I sold mortgages over the phone in a previous life. That involved calling over 100 people a day using an archaic but functional web-based phone system. That system cost the company a fortune to implement and required a dedicated support staff. PhoneDeck does most of it for free. And it works directly with Android and S40 phones. This is disruption defined.
Mike Butcher broke the news about PhoneDeck’s recent launch yesterday. The startup, which made the rounds to several start-up events last year, allows anyone to link their phone to their service for analytics and remote control. PhoneDeck lets users send and receive text messages and phone calls right from their website. If your phone rings, a popup appears on your computer with the option to answer the call or send it to voice mail. The mobile app also syncs your contacts and usage to the web interface, making all sorts of information available on the web.
It works well, too. There’s a bit of lag when the phone rings until the pop-up appears. That needs to be resolved. But for the most part, and for the right person, this could be a very powerful free tool.
Small businesses often spend good money on similar phone services. It allows marketers and salespeople to quickly and efficiently place a lot of phone calls. Trust me, when you have to call more than a few people, it’s a lot easier to don a headset and click a button on a computer screen than using just a mobile phone.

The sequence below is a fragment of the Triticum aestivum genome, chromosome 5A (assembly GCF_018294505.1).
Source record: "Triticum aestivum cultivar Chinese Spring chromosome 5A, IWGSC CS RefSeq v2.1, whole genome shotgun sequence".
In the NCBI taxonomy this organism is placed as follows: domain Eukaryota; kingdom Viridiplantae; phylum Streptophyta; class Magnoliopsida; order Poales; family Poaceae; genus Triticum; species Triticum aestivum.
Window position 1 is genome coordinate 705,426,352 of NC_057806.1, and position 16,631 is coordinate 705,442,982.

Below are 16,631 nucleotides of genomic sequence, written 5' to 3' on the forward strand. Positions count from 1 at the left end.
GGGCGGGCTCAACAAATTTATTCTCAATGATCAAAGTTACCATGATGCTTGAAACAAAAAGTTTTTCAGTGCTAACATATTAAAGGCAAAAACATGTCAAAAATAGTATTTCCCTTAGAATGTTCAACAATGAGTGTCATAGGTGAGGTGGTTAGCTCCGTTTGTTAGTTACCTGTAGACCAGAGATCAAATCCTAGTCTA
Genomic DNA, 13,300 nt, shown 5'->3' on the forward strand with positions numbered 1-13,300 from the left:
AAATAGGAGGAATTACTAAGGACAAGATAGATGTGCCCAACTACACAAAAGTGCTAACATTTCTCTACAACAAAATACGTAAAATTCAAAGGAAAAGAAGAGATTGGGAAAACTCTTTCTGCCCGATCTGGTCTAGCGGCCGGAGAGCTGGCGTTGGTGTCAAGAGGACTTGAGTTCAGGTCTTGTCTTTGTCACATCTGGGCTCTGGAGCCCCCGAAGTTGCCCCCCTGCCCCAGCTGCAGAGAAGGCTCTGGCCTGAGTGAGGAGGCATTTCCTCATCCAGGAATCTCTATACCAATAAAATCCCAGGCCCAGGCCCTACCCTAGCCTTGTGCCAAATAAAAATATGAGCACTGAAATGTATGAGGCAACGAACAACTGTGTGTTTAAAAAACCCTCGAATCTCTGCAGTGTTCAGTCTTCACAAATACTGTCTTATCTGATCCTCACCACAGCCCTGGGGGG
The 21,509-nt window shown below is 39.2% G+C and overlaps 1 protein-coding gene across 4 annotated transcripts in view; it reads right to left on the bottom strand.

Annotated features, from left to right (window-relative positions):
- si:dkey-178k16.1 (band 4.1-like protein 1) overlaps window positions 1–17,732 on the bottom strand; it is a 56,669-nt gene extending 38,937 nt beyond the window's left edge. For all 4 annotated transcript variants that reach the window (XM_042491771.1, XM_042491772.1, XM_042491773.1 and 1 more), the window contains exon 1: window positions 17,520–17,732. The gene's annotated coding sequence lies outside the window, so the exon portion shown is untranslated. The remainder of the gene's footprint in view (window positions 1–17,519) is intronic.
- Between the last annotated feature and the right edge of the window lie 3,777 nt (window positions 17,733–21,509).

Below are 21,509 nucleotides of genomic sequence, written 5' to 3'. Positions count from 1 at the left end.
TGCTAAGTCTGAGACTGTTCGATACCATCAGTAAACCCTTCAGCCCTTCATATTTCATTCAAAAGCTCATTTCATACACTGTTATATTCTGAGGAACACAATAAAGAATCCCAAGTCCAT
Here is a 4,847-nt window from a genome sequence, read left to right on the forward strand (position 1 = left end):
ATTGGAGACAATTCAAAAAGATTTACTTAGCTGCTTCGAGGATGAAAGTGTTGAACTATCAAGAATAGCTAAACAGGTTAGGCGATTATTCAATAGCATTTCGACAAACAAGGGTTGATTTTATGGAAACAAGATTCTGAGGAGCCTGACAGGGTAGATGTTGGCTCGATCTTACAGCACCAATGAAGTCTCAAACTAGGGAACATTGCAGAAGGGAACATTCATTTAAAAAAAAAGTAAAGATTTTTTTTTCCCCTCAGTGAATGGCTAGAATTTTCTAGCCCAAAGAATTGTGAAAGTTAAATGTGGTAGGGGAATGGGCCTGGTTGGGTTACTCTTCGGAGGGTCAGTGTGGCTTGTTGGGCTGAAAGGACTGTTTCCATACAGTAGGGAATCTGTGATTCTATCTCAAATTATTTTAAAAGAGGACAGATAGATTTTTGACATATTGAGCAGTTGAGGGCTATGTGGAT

PhoneDeck seems to have all the right additional functions, too. Missed calls can easily be responded to with a text message. Each number stored in the system, either through a contact or one-off call, shows detailed statistics including the geolocation, calls missed, initiated, and received. This might not be important to the average Joe, as Devin told me, “I feel like this is a solution to a problem that doesn’t really exist”, but small businesses or even a single user can easily and quickly incorporate PhoneDeck into their workflow for increased productivity and insights.
There is a bit of blind trust involved with PhoneDeck. You’re entrusting this start-up with a good deal of your data including contacts and detailed phone usages. As some users point out in the comments of Butcher’s posts, this system could be perfect for snooping spouses or divorce attorneys. In fact, it only takes about three minutes to install the Android app and upload all the data to the web interface. The data stays online, although the phone no longer actively syncs once the app is deleted from the phone. Scary.
Still, privacy issues aside, PhoneDeck could be the free answer to many people’s expensive problems. Even casual users like myself can benefit from the online phone interface. I’m often sitting in front of my computer and have no idea if missed a call or text message (no one calls or texts me though) since my phone is lost somewhere within my house. It makes the most sense in a business where time is money and improved efficiency can make a big difference.